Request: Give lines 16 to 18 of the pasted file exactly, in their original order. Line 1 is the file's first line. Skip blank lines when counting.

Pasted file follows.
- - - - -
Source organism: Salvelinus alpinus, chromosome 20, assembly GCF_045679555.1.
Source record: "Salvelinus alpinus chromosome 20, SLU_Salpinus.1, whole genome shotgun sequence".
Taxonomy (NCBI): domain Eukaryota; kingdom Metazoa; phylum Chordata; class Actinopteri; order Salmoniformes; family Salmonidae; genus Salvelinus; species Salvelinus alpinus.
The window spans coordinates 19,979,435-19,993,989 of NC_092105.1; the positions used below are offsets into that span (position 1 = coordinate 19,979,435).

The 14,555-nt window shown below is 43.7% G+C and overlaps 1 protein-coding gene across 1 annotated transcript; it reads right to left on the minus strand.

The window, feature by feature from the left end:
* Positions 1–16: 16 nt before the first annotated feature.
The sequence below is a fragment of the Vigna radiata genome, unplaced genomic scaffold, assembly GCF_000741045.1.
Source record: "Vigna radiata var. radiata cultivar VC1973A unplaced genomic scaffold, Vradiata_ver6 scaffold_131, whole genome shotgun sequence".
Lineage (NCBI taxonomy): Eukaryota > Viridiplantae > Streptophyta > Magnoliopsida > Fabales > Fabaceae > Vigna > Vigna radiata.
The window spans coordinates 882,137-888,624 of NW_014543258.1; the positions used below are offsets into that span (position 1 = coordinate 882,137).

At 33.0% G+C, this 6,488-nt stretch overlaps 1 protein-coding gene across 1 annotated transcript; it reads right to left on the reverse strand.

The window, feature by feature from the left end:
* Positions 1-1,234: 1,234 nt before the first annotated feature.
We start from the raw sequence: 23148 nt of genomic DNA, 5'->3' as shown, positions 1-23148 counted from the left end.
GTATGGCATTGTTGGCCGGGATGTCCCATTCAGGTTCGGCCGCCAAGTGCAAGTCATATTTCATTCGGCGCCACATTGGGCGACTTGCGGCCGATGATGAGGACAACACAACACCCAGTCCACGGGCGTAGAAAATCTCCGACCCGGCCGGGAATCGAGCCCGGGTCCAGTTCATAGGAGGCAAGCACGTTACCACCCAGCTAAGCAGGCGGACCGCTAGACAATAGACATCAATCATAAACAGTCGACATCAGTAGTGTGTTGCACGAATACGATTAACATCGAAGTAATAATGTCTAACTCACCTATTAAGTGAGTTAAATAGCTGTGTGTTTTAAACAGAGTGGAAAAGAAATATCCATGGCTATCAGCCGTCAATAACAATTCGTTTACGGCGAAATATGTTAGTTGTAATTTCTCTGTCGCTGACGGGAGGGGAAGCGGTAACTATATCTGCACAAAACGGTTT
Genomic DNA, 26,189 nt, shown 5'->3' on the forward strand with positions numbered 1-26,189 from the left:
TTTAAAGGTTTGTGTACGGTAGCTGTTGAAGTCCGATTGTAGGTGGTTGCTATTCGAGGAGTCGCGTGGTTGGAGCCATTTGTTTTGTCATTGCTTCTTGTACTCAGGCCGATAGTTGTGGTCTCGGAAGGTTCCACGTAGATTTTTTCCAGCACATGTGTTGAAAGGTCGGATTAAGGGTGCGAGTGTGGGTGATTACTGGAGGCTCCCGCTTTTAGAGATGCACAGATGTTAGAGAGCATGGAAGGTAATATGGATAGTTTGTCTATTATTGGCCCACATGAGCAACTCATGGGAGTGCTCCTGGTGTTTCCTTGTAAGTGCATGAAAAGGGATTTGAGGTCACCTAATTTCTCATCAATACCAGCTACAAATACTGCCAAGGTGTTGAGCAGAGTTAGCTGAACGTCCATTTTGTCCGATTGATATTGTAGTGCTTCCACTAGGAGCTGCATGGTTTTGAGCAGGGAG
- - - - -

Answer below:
GTATGGCATTGTTGGCCGGGATGTCCCATTCAGGTTCGGCCGCCAAGTGCAAGTCATATTTCATTCGGCGCCACATTGGGCGACTTGCGGCCGATGATGAGGACAACACAACACCCAGTCCACGGGCGTAGAAAATCTCCGACCCGGCCGGGAATCGAGCCCGGGTCCAGTTCATAGGAGGCAAGCACGTTACCACCCAGCTAAGCAGGCGGACCGCTAGACAATAGACATCAATCATAAACAGTCGACATCAGTAGTGTGTTGCACGAATACGATTAACATCGAAGTAATAATGTCTAACTCACCTATTAAGTGAGTTAAATAGCTGTGTGTTTTAAACAGAGTGGAAAAGAAATATCCATGGCTATCAGCCGTCAATAACAATTCGTTTACGGCGAAATATGTTAGTTGTAATTTCTCTGTCGCTGACGGGAGGGGAAGCGGTAACTATATCTGCACAAAACGGTTT
Genomic DNA, 26,189 nt, shown 5'->3' on the forward strand with positions numbered 1-26,189 from the left:
TTTAAAGGTTTGTGTACGGTAGCTGTTGAAGTCCGATTGTAGGTGGTTGCTATTCGAGGAGTCGCGTGGTTGGAGCCATTTGTTTTGTCATTGCTTCTTGTACTCAGGCCGATAGTTGTGGTCTCGGAAGGTTCCACGTAGATTTTTTCCAGCACATGTGTTGAAAGGTCGGATTAAGGGTGCGAGTGTGGGTGATTACTGGAGGCTCCCGCTTTTAGAGATGCACAGATGTTAGAGAGCATGGAAGGTAATATGGATAGTTTGTCTATTATTGGCCCACATGAGCAACTCATGGGAGTGCTCCTGGTGTTTCCTTGTAAGTGCATGAAAAGGGATTTGAGGTCACCTAATTTCTCATCAATACCAGCTACAAATACTGCCAAGGTGTTGAGCAGAGTTAGCTGAACGTCCATTTTGTCCGATTGATATTGTAGTGCTTCCACTAGGAGCTGCATGGTTTTGAGCAGGGAG